Master password guts Facebook user privacy, former speechwriter warns


Mark Zuckerberg’s former speechwriter spoke with the Guardian about some of the social network’s biggest privacy gaps.

In light of the revelation that the National Security Agency (NSA) is running sprawling surveillance programs, a former Facebook employee is warning users to be “wary” of sharing personal information on the social network. But the government isn’t the only group you have to worry about having account access. 

The words of warning are from Katherine Losse, former speechwriter for Mark Zuckerberg for five years. Losse, who left Facebook in 2010 after five years, admitted that the social network once had access to people’s accounts using a master password.

“Users of social networks generally assume that they are the only ones that can access the information they input, and in most cases at most companies that is most likely not true, because at least some of the staff need to have access to user accounts in order to do their jobs,” Losse told the Guardian. “There has to be a way for the staff to manage and repair user account issues, and for this reason user data within most startups, especially when they are young, is never completely locked up from company staff.”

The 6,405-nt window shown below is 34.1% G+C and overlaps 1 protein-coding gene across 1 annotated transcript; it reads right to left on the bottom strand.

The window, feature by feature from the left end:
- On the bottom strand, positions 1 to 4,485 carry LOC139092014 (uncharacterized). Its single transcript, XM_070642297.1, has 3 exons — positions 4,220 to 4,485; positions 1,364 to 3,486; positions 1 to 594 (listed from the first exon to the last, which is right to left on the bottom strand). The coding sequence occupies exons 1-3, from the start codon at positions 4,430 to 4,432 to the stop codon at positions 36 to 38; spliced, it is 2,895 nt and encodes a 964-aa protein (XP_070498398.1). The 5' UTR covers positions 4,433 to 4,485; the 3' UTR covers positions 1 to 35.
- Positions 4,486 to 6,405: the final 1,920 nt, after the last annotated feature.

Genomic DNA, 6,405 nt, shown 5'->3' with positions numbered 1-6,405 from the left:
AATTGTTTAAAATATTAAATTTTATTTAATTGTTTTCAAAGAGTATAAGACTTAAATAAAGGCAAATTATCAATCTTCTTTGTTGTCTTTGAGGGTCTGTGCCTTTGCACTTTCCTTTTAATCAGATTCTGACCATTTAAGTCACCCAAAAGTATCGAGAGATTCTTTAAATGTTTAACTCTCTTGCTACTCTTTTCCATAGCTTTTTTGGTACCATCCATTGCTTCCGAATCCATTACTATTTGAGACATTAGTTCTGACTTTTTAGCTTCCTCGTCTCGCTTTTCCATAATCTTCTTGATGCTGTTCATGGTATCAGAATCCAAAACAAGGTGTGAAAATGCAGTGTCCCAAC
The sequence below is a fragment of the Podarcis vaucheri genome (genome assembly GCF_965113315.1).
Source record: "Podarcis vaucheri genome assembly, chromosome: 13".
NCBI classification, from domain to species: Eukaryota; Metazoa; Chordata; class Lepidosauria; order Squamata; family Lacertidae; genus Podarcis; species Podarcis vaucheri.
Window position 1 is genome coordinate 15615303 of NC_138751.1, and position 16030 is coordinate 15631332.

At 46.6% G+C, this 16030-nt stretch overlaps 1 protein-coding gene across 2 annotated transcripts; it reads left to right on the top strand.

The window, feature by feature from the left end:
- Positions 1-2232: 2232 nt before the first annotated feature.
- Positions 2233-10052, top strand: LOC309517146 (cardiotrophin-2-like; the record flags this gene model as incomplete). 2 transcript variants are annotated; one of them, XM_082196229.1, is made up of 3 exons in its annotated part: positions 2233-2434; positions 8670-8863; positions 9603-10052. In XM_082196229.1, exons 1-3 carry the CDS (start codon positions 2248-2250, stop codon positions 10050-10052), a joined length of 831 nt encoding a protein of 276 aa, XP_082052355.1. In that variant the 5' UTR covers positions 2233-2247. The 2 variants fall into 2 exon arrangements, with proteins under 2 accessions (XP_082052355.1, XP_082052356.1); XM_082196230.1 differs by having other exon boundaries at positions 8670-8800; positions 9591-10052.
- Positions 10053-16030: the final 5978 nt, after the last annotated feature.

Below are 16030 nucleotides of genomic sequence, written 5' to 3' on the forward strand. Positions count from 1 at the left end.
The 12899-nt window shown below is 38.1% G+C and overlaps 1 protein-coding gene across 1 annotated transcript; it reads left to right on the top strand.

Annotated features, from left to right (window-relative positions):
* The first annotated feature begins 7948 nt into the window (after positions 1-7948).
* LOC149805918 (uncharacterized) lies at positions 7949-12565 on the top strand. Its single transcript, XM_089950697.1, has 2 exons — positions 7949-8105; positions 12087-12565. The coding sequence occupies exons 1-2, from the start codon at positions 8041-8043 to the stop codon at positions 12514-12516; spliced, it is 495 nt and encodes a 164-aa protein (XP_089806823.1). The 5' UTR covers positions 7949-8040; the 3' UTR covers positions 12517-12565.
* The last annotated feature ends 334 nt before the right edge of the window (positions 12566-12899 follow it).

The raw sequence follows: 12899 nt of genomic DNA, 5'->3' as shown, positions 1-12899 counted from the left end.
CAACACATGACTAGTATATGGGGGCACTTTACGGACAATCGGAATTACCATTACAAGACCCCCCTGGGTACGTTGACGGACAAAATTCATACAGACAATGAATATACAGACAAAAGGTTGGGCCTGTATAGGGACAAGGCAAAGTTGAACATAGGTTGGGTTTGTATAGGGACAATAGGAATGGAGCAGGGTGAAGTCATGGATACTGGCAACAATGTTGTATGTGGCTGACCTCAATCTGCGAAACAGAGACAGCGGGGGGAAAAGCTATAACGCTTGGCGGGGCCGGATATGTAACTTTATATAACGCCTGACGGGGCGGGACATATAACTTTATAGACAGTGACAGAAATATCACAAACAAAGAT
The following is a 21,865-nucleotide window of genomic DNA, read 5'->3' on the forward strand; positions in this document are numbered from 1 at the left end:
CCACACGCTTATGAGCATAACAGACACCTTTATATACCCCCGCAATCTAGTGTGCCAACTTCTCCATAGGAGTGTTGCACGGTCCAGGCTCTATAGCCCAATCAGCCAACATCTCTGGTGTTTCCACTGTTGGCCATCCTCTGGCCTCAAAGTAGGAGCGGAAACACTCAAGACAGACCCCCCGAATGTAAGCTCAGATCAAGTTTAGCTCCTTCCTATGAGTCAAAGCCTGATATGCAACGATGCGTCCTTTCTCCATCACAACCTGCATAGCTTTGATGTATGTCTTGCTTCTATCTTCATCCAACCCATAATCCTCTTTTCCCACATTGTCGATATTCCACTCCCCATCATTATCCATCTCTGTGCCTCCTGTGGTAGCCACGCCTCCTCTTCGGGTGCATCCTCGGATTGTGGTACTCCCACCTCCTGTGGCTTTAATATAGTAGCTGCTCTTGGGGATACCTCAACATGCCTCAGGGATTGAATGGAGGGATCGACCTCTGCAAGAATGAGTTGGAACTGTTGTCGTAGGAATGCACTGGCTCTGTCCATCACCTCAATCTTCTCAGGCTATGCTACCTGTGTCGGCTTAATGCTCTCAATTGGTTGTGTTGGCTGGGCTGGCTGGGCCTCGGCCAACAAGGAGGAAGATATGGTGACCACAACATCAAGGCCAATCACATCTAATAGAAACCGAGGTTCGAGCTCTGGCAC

The NSA has been a lightning rod of controversy for the past month, since it was revealed the organization’s PRISM program tapped major tech companies, including Facebook, to monitor users’ email exchanges, instant messages, and file uploads. These companies include Facebook, Microsoft, and Apple

Details on PRISM were leaked to the media (incidentally, also to the Guardian) by former NSA employee Edward Snowden, who is now stuck in Russia seeking asylum after the U.S. government revoked his passport and charged him with espionage and theft of government property.

Following the PRISM leak, Facebook has stated that it cannot legally reveal whether it was or was not participating in the program, and people are questioning whether its silence has negatively affected its business. 

Illustration by Jason Reed

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